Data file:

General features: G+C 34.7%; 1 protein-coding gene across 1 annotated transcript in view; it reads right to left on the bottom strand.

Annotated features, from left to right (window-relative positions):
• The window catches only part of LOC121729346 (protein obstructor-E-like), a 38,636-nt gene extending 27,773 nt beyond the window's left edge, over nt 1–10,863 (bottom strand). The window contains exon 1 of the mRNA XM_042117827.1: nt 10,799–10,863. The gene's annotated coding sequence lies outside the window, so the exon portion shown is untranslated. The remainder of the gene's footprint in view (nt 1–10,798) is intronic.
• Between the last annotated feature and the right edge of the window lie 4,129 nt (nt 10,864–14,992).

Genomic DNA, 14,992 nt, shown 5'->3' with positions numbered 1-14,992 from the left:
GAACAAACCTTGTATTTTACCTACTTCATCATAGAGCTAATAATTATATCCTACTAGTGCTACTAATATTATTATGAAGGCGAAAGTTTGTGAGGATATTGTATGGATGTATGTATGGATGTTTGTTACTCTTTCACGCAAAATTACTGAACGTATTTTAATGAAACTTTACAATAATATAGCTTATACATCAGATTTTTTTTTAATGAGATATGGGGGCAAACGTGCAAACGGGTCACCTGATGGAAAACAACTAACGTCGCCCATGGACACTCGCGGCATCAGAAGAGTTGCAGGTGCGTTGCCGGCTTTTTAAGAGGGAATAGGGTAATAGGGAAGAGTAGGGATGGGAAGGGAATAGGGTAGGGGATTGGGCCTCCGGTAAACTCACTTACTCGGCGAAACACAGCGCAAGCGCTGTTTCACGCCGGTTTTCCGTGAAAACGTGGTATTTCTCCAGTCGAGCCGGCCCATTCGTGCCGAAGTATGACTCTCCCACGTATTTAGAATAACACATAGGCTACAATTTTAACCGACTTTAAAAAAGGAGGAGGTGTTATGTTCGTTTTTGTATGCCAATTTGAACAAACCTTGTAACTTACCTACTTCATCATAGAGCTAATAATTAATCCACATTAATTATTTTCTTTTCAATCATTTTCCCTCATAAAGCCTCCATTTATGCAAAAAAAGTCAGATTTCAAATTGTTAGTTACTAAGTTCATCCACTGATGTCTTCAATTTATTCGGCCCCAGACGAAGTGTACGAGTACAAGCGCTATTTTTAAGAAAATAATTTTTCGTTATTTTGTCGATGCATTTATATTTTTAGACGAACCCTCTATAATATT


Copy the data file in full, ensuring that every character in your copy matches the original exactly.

General features: G+C 34.7%; 1 protein-coding gene across 1 annotated transcript in view; it reads right to left on the bottom strand.

Annotated features, from left to right (window-relative positions):
• The window catches only part of LOC121729346 (protein obstructor-E-like), a 38,636-nt gene extending 27,773 nt beyond the window's left edge, over nt 1–10,863 (bottom strand). The window contains exon 1 of the mRNA XM_042117827.1: nt 10,799–10,863. The gene's annotated coding sequence lies outside the window, so the exon portion shown is untranslated. The remainder of the gene's footprint in view (nt 1–10,798) is intronic.
• Between the last annotated feature and the right edge of the window lie 4,129 nt (nt 10,864–14,992).

Genomic DNA, 14,992 nt, shown 5'->3' with positions numbered 1-14,992 from the left:
GAACAAACCTTGTATTTTACCTACTTCATCATAGAGCTAATAATTATATCCTACTAGTGCTACTAATATTATTATGAAGGCGAAAGTTTGTGAGGATATTGTATGGATGTATGTATGGATGTTTGTTACTCTTTCACGCAAAATTACTGAACGTATTTTAATGAAACTTTACAATAATATAGCTTATACATCAGATTTTTTTTTAATGAGATATGGGGGCAAACGTGCAAACGGGTCACCTGATGGAAAACAACTAACGTCGCCCATGGACACTCGCGGCATCAGAAGAGTTGCAGGTGCGTTGCCGGCTTTTTAAGAGGGAATAGGGTAATAGGGAAGAGTAGGGATGGGAAGGGAATAGGGTAGGGGATTGGGCCTCCGGTAAACTCACTTACTCGGCGAAACACAGCGCAAGCGCTGTTTCACGCCGGTTTTCCGTGAAAACGTGGTATTTCTCCAGTCGAGCCGGCCCATTCGTGCCGAAGTATGACTCTCCCACGTATTTAGAATAACACATAGGCTACAATTTTAACCGACTTTAAAAAAGGAGGAGGTGTTATGTTCGTTTTTGTATGCCAATTTGAACAAACCTTGTAACTTACCTACTTCATCATAGAGCTAATAATTAATCCACATTAATTATTTTCTTTTCAATCATTTTCCCTCATAAAGCCTCCATTTATGCAAAAAAAGTCAGATTTCAAATTGTTAGTTACTAAGTTCATCCACTGATGTCTTCAATTTATTCGGCCCCAGACGAAGTGTACGAGTACAAGCGCTATTTTTAAGAAAATAATTTTTCGTTATTTTGTCGATGCATTTATATTTTTAGACGAACCCTCTATAATATT